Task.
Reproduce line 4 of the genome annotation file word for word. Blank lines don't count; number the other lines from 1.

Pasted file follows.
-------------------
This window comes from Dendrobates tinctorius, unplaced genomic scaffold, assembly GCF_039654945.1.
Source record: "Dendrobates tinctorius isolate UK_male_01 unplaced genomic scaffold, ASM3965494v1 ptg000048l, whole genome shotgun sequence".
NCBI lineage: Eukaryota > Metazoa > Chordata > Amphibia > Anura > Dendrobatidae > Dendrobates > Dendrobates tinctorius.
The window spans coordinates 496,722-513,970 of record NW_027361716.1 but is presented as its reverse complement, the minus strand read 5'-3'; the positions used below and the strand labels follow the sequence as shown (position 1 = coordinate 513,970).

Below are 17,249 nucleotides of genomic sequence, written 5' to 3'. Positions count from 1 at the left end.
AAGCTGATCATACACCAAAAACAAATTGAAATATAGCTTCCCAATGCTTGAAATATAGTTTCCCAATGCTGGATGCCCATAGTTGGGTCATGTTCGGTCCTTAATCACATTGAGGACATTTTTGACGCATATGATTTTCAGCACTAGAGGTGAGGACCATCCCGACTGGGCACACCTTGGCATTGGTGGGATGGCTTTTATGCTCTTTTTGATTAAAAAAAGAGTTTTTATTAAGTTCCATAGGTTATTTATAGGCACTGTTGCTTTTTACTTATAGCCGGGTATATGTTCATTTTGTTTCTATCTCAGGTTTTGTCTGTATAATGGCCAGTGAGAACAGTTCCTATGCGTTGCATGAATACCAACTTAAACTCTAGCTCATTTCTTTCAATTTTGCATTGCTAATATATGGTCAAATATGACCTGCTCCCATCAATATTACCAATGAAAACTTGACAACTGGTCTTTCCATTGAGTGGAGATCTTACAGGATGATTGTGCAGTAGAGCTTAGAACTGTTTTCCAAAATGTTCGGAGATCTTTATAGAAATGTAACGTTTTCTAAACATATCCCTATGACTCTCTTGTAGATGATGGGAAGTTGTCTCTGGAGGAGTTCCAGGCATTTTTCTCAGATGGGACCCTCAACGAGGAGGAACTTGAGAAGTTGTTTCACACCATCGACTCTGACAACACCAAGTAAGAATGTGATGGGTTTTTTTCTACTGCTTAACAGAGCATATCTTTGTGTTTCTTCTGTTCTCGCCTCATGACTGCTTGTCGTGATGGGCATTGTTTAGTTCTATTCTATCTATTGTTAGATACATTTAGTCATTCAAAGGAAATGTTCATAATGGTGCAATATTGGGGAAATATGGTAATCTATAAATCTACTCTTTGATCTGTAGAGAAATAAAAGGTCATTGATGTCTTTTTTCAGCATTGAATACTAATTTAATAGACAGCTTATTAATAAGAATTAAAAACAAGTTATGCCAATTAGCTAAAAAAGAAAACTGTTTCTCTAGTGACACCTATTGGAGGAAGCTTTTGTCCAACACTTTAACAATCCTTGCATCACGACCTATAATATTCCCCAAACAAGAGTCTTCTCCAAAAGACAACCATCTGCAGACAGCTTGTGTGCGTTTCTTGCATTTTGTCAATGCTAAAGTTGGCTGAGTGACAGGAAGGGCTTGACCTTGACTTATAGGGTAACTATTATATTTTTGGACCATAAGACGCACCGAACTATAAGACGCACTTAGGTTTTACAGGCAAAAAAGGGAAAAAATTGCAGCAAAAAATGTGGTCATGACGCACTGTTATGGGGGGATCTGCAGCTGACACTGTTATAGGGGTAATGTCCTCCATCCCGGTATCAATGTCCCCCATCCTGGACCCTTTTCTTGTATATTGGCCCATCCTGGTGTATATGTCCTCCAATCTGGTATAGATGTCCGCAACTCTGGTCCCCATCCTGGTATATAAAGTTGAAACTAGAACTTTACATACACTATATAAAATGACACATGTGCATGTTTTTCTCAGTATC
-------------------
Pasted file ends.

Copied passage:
The window spans coordinates 496,722-513,970 of record NW_027361716.1 but is presented as its reverse complement, the minus strand read 5'-3'; the positions used below and the strand labels follow the sequence as shown (position 1 = coordinate 513,970).